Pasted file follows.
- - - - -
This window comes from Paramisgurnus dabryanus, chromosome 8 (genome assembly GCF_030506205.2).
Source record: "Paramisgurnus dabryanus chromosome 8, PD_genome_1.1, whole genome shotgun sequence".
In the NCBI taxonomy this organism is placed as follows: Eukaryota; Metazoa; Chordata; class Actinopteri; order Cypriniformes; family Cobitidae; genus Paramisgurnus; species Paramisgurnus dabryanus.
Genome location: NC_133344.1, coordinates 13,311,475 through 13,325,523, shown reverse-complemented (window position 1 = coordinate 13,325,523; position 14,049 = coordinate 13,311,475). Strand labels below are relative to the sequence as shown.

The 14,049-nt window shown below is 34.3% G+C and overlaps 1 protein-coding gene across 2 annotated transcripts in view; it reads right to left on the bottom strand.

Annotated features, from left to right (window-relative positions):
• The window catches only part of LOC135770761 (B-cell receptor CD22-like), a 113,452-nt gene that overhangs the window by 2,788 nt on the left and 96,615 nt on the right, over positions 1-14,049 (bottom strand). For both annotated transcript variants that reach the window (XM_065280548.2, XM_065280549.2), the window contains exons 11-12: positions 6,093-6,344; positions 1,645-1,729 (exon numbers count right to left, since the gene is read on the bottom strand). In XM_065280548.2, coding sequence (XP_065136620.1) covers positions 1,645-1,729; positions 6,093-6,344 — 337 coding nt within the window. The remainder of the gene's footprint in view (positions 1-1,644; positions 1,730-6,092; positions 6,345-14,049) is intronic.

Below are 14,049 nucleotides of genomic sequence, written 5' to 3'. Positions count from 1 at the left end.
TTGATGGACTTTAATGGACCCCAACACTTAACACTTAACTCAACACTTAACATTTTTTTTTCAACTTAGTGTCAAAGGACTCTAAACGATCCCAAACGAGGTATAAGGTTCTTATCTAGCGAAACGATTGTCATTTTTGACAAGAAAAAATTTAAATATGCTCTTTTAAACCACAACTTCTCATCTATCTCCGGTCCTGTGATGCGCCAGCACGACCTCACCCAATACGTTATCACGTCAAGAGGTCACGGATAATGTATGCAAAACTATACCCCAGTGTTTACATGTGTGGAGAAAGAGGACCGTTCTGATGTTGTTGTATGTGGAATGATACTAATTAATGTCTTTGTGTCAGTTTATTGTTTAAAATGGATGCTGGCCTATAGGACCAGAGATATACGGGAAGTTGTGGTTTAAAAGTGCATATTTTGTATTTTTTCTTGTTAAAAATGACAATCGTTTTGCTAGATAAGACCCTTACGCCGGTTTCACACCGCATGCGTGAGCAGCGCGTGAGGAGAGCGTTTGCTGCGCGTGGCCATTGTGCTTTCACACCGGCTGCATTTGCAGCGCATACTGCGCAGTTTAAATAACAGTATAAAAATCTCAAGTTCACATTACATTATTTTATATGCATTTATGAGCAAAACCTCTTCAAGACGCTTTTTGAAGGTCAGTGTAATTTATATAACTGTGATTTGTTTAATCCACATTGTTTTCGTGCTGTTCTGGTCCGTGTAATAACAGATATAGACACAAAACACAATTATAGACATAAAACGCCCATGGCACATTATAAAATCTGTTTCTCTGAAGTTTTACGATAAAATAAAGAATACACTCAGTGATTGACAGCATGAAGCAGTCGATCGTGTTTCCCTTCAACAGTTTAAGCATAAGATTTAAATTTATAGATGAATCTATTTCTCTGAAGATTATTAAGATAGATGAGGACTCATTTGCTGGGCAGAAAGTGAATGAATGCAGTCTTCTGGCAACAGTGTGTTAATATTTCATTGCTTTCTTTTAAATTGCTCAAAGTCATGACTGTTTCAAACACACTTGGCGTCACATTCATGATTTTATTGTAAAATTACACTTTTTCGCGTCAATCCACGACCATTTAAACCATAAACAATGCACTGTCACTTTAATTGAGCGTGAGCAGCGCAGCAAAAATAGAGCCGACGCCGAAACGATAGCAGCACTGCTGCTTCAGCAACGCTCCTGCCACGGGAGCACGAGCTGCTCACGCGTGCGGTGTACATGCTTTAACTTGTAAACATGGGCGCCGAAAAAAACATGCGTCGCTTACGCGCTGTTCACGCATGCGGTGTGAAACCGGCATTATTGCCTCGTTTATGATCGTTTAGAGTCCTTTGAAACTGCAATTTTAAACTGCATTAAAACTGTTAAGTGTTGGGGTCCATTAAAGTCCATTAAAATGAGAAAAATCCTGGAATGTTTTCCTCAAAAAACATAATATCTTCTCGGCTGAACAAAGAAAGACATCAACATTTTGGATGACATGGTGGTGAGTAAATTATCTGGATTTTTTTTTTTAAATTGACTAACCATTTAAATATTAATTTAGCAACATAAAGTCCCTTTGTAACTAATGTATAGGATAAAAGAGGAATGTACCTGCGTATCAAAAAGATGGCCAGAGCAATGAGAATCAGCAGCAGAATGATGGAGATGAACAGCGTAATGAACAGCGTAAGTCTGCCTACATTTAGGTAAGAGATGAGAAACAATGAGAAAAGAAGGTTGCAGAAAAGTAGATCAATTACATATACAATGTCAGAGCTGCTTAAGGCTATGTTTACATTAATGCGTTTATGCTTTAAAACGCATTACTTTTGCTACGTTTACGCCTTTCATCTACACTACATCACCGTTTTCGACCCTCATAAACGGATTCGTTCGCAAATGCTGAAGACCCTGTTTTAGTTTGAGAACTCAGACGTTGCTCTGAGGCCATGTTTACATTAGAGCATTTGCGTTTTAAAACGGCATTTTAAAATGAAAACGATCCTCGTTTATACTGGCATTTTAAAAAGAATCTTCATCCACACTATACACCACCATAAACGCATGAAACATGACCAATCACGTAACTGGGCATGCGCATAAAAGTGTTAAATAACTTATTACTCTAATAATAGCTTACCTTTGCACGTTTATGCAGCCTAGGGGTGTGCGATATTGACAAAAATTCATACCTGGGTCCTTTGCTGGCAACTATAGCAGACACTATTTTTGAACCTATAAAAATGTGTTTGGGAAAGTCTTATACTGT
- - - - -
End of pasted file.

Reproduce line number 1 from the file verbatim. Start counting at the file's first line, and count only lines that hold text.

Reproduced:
This window comes from Paramisgurnus dabryanus, chromosome 8 (genome assembly GCF_030506205.2).